The sirens rose out of the distance, faint at first, pulsing up and down against a hazy summer sky. Jangled nerves. No sleep. On my nights off duty, evenings brought more sirens, an endless procession that wailed off and on until dawn. I ground my teeth, tossed in bed, counted my pulse into the thousands trying to calm my racing mind. I paced in circles, read medical journals, stared out a window at the darkness of night. No sleep. When at last I lay in bed, drifting down toward slumber, an anxious thought caught my weary mind at the cusp. I hovered, half asleep and half awake, suspended a fraction above blessed oblivion until a flash of anxiety exploded in my brain, jolting my limbs with electrical shocks. All hope of sleep was lost.


This wasn’t a relapse of my hypochondria, but a devastating combination of insomnia and panic attacks. A man needs courage to tap a spine or thrust a trocar into a swollen abdomen, and courage, I soon discovered, leaks out through the cracks of an exhausted mind. How long before I miss a terminal arrhythmia or prescribe a fatal dose of coumadin? Every time I thrust a subclavian needle beneath a patient’s collar bone, my mind’s eye sees the sharp tip ripping a hole in his innominate artery.


A fellow intern sends an eighty-year-old preacher home from the ER with a prescription for gas pains, but while the old man waits in line at the drugstore to fill the prescription, he keels over from a ruptured abdominal aneurysm. The scandal races through the Valley Medical Center. After that, in my sleepless, feverish brain, every wailing ambulance carries a dead patient I sent home from the ER a few hours before.


Ellen Stevens was the ER director, a kind mentor and a skillful physician, but she called interns into her office for a chat if their hands shook and they ordered too many consults because they were afraid of killing someone.
“What’s wrong, John? You did fine when you worked here last summer, but you don’t seem to be your old self. Maybe you should have a talk with Gallagher.”


Sam Gallagher, the director of the mental health clinic. He had gray eyes and a solemn, avuncular voice. His curly white hair always needed a trim, but he was a good man. He didn’t make me feel like a freak.
“It’s ok,” he told me. “You’d be surprised how many docs have the same problem. We’ve got to get you some sleep. Here, take one of these four times a day.”


An hour after my first dose of Librium, a siren became just another noise. I slept soundly, woke slowly, gazing through acacia leaves at fragments of a purpling sky. Languor settled in, a lovely indifference, but . . . where was the bouquet of honeysuckle that once drifted across my yard on the afternoon breeze? A steaming hot bath didn’t bring its usual pleasure, nor did the pastrami sandwich I ate for supper, or a glimpse of my wife as she stepped from the shower. To her relief, alas, that pale and perfect nakedness had lost its power over me. My libido vanished. Oh well, I thought, the price to be paid: no molecule is smart enough to block the pain and let the pleasure pass.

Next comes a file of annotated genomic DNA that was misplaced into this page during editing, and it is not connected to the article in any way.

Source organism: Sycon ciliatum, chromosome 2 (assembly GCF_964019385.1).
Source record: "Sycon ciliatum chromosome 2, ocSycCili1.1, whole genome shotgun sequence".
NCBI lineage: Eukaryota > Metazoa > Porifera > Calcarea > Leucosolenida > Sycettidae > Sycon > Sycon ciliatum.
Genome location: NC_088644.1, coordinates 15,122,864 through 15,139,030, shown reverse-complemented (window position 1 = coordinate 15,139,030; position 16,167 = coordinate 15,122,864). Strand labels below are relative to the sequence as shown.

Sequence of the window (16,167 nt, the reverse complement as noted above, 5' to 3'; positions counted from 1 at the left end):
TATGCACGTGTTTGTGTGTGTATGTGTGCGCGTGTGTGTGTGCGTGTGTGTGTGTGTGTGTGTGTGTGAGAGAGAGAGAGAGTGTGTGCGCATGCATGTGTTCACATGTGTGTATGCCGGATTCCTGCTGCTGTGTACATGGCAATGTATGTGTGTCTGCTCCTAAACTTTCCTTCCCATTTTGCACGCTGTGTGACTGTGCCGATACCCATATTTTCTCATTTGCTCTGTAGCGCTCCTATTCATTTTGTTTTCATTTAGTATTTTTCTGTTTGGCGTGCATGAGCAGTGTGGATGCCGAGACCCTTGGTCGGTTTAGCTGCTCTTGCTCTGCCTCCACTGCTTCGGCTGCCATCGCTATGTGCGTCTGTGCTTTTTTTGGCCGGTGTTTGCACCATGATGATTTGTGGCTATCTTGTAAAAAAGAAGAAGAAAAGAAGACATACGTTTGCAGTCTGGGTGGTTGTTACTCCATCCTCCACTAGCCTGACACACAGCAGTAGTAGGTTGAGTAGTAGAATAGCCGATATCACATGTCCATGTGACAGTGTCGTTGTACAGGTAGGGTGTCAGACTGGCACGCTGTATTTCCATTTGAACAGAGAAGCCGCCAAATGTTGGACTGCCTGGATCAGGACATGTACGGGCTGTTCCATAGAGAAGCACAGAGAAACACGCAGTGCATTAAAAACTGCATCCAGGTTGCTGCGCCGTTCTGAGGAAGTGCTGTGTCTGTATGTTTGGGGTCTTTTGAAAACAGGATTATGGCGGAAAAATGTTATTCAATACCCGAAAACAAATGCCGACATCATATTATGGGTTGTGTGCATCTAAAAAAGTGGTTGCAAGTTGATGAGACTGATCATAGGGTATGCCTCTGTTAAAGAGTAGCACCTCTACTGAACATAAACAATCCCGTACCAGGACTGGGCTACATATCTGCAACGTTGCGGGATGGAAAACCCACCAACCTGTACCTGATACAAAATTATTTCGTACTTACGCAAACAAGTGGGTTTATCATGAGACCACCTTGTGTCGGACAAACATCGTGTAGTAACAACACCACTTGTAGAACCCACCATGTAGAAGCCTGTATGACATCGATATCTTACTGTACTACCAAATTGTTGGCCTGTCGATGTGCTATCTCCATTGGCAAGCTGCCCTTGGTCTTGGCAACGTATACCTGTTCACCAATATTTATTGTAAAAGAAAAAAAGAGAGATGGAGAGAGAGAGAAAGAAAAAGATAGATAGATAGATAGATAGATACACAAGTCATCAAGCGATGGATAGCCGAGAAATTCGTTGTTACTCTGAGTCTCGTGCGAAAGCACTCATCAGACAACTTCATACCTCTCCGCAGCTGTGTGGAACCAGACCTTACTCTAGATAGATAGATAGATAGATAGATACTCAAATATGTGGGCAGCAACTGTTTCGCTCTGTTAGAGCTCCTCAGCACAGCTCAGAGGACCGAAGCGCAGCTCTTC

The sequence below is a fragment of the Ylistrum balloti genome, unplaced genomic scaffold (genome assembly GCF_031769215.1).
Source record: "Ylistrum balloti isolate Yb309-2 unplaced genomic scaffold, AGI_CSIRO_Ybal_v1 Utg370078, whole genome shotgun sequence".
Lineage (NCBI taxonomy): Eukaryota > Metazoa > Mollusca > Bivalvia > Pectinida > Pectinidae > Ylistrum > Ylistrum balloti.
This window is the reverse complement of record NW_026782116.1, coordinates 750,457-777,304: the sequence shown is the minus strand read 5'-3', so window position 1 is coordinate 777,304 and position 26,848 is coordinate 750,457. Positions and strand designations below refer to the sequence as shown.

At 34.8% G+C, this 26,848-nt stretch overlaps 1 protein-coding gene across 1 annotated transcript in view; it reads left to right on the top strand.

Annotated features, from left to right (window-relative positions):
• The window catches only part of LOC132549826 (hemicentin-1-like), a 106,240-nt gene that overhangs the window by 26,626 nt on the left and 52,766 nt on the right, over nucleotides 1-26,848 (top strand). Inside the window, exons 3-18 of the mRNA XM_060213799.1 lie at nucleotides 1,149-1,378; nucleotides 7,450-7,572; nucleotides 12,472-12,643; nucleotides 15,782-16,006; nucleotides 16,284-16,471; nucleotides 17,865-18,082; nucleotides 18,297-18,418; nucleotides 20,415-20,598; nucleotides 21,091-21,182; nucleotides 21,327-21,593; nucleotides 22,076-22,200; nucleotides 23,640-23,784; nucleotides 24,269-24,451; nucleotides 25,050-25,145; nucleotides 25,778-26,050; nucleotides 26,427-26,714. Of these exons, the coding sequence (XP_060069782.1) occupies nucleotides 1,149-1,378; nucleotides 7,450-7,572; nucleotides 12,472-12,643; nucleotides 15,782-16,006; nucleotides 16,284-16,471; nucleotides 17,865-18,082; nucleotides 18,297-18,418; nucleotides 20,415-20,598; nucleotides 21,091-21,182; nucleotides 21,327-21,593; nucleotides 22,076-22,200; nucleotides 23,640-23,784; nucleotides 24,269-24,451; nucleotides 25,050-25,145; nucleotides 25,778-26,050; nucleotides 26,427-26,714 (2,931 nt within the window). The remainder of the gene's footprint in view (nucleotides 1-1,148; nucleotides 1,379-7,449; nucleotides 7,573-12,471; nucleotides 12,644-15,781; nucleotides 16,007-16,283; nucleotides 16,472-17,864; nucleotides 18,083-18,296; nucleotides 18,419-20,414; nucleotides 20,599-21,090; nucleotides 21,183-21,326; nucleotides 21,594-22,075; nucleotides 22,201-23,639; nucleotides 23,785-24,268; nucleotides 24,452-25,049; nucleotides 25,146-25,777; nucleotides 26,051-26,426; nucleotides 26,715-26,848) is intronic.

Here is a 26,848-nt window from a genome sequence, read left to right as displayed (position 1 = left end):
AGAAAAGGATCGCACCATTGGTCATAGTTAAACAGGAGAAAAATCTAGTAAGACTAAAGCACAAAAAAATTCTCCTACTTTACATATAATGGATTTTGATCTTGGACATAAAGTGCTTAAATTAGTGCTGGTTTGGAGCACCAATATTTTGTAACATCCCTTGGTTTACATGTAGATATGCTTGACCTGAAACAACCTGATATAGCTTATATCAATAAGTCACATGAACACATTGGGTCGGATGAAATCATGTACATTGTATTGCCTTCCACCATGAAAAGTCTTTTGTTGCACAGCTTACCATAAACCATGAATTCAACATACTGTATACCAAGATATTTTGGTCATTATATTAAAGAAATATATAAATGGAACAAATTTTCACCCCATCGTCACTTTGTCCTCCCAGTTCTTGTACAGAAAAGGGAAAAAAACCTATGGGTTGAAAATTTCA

* * *

By the grace of Librium, I survived my ER rotation, but the reprieve was short-lived. On my next rotation, the medicine service, rounds began at six a. m. From the waning darkness of early dawn, I slogged my way through a ward full of bad livers, bad lungs, bad bowels. Nor was that the end of my labors. Every Tuesday and Thursday afternoon, no matter how much hell broke loose on the ward, I had to staff general medical clinic. GMC – a refuge for the ancient, the decrepit, the lost of the earth, shipped in by the dozen from nursing homes all over Santa Clara County. When the time came, I was always rushing about to get my ward patients under control. Infiltrated IV’s, stat blood gases, leaky chest tubes – all conspired to make me late.


The operator paged me through the overhead speakers: “Doctor Gamel, urgent to GMC,” repeating the message in ever more strident tones as the minutes passed. At last I rushed down to the GMC gauntlet, a hallway filled with mummies, their wheelchairs lined hub to hub as far as the eye could see. I walked fast lest one not blinded by age should recognize me, call my name, reach out a quavering hand to grab my sleeve. In the heat of summer, their upraised arms were bare, their liver-spotted flesh hanging in folds. On a bad day, Mr. Eakins sat near the entrance. His vision had been restored by cataract surgery. Behind thick lenses, his huge eyes caught sight of me. He reached out to grasp my arm. He called, “Doctor Gamel.´ The Word spread down the line. “Doctor Gamel . . . Doctor Gamel . . . Doctor Gamel . . . ”